Worries and Anxieties - Helping Children to Cope

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This leaflet is provided by the Royal College of Psychiatrists, the professional body responsible for education, training, setting and raising standards in psychiatry. They also provide readable, user-friendly and evidence-based information on various mental health problems.

This leaflet describes the different types of anxieties that children might feel and some of the reasons behind these. It also offers practical advice on how to deal with these worries and anxieties.

Children, like adults, have all sorts of strong feelings about what is happening to them. It's natural for them to feel fearful or worried from time to time. However, a small group of children and young people have severe anxiety which causes a lot of distress, and can seriously affect their everyday lives.

Anxiety is one of the common mental health problems. Nearly 300,000 young people in Britain have an anxiety disorder. Lots of people, however, suffer in silence. It is important to recognise their problems and seek help, especially when it starts affecting their everyday life.

Anxieties are grouped based on what the fear or worry is about. These groups are helpful in understanding what the difficulties are and how to treat them.

Fears and phobias

Young children often develop fears - for example, of animals or of the dark. A phobia is an extreme fear which causes a lot of distress and affects the child's life significantly. For example, a fear of dogs is called a phobia if it means that a child refuses ever to go to the park to play. Most children either grow out of their fears or learn to manage them with support and encouragement, but it is much more difficult to cope with a phobia without some extra help.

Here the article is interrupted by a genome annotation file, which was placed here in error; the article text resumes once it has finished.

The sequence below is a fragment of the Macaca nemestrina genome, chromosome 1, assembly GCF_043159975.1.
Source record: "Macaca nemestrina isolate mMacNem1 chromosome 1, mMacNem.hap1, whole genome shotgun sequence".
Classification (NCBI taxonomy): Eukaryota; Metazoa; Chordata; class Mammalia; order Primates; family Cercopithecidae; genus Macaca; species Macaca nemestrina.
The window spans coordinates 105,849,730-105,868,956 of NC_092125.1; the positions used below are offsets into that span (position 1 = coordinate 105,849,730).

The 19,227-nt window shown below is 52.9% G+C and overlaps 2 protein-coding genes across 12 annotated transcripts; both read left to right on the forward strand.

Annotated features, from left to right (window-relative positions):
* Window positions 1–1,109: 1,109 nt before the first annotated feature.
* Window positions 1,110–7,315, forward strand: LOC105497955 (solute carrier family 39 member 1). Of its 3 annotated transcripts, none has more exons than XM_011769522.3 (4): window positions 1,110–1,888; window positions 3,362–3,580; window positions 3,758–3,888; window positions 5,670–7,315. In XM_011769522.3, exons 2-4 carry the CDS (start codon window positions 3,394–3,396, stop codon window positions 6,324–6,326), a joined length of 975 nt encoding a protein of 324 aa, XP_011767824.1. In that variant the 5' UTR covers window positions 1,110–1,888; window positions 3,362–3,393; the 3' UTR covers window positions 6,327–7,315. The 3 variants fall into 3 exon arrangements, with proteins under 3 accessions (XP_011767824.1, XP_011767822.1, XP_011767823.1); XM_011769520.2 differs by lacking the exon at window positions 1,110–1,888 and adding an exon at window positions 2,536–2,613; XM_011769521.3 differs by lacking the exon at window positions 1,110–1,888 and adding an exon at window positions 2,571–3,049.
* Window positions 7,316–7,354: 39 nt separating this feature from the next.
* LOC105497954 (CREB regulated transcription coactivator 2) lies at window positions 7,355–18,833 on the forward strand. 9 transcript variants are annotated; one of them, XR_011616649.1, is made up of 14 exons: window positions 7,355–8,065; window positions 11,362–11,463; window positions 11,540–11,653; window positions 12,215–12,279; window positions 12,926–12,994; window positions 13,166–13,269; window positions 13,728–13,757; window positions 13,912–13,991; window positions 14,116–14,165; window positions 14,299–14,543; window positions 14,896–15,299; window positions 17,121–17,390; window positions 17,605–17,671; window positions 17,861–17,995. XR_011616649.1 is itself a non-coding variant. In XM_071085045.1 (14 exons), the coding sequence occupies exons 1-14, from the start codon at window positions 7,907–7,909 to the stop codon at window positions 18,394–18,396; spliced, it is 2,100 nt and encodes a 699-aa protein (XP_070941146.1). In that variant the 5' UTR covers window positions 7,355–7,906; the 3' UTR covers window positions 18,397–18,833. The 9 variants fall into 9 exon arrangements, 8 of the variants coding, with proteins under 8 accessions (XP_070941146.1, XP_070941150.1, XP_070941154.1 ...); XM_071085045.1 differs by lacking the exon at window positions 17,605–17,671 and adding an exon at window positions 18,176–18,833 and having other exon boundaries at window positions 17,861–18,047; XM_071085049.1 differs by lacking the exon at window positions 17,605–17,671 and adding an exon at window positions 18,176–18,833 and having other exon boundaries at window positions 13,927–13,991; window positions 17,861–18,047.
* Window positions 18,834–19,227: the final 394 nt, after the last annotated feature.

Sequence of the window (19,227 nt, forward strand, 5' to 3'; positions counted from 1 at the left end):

General anxiety

Some youngsters feel anxious most of the time for no apparent reason. It may be part of their temperament, or it may be part of a pattern of behaviour that is shared with other members of the family. If the anxiety becomes very severe, it can mean that the child will not want to go to school, cannot concentrate or learn, and is not confident with other people.

Separation anxiety

Worry about not being with a child's regular caregiver is a common experience for most children. It normally develops at 6 months, and can go on in some form during the pre-school years. It can make going to sleep, parents leaving for work, or settling at nursery or school very difficult at times. If it is extreme and affects the child's development, education and family life, it may be useful to get some additional help.

Social anxiety

It may be helpful to think of this as an extreme, sometimes disabling, type of shyness. It means that although children and young people are not affected in the company of family and people they know, they find it very worrying to be in other social situations. This means that they will usually avoid them. This causes problems for the child in making new friends or dealing with situations at school. Older children describe it as a fear of humiliation or embarrassment which leads them to avoiding social situations.